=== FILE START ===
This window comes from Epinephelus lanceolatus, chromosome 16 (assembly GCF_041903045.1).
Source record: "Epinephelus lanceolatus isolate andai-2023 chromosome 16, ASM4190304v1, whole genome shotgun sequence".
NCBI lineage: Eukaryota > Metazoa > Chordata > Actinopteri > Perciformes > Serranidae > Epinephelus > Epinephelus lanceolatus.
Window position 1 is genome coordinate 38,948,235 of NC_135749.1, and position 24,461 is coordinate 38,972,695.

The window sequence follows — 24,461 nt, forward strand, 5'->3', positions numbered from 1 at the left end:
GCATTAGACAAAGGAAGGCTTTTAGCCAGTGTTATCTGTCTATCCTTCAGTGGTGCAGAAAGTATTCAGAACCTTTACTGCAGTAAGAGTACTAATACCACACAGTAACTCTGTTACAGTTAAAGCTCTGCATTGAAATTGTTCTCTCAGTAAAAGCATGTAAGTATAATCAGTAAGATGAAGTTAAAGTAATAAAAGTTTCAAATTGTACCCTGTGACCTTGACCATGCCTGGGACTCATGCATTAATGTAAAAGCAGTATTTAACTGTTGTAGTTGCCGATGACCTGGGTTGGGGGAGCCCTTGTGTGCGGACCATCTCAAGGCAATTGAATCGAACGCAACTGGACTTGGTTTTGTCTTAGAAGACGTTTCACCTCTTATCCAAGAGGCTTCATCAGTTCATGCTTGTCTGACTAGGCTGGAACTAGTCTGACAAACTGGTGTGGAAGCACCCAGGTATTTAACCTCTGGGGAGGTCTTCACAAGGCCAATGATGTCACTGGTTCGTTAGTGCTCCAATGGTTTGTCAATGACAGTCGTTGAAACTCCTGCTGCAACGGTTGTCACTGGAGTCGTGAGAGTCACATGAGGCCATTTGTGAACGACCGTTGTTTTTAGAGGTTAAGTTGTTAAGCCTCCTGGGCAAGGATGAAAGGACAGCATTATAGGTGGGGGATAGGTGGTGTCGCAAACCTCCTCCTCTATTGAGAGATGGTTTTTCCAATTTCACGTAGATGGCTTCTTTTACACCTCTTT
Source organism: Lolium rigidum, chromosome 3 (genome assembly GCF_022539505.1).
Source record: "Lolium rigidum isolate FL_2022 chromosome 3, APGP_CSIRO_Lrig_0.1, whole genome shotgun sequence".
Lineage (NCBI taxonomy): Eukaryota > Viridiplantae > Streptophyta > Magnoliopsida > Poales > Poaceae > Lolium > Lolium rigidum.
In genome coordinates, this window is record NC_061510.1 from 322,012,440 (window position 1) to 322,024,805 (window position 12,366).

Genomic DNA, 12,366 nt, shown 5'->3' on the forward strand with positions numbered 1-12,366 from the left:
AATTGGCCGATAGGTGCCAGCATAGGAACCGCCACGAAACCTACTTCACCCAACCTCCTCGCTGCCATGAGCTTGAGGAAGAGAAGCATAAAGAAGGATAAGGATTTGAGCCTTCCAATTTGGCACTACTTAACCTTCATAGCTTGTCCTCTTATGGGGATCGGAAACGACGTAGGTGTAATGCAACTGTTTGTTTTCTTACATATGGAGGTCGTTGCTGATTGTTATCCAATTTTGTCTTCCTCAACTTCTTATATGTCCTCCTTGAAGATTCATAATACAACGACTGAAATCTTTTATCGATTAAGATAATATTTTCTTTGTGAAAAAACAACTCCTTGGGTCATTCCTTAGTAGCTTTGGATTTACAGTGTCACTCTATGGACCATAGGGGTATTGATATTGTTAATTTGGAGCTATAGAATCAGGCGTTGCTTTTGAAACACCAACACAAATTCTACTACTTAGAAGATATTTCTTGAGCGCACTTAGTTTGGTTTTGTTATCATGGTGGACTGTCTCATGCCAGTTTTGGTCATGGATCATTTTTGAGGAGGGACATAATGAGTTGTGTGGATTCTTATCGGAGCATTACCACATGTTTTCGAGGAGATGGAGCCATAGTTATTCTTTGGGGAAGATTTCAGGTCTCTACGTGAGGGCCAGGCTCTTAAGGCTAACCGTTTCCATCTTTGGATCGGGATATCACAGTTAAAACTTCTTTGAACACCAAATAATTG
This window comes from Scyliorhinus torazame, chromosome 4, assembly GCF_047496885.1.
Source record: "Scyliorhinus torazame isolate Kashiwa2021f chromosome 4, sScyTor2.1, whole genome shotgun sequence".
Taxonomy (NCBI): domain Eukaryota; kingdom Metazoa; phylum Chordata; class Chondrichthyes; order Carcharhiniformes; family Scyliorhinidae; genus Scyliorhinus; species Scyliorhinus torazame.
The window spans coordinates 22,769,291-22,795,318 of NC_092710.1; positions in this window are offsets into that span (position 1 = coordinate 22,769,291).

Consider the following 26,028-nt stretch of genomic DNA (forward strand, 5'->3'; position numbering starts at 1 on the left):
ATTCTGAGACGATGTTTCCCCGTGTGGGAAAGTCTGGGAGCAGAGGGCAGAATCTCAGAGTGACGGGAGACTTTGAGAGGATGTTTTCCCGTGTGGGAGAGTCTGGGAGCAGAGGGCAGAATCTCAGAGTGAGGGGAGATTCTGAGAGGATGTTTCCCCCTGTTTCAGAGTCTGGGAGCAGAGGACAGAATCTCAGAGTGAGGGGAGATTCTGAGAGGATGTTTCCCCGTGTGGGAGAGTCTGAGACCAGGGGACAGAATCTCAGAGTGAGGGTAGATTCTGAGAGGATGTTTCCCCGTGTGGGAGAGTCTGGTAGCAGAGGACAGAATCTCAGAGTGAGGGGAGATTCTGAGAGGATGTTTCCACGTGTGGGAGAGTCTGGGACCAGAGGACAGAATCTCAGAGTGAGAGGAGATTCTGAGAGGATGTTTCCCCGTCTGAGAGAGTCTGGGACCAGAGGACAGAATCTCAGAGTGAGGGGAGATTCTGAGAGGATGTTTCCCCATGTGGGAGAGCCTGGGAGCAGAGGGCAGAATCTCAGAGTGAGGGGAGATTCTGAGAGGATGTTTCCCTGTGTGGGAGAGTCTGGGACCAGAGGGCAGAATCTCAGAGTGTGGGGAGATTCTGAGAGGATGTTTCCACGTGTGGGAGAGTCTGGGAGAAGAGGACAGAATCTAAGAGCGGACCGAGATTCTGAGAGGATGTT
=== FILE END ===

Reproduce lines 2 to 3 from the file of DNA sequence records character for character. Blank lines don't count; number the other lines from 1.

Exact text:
Source record: "Epinephelus lanceolatus isolate andai-2023 chromosome 16, ASM4190304v1, whole genome shotgun sequence".
NCBI lineage: Eukaryota > Metazoa > Chordata > Actinopteri > Perciformes > Serranidae > Epinephelus > Epinephelus lanceolatus.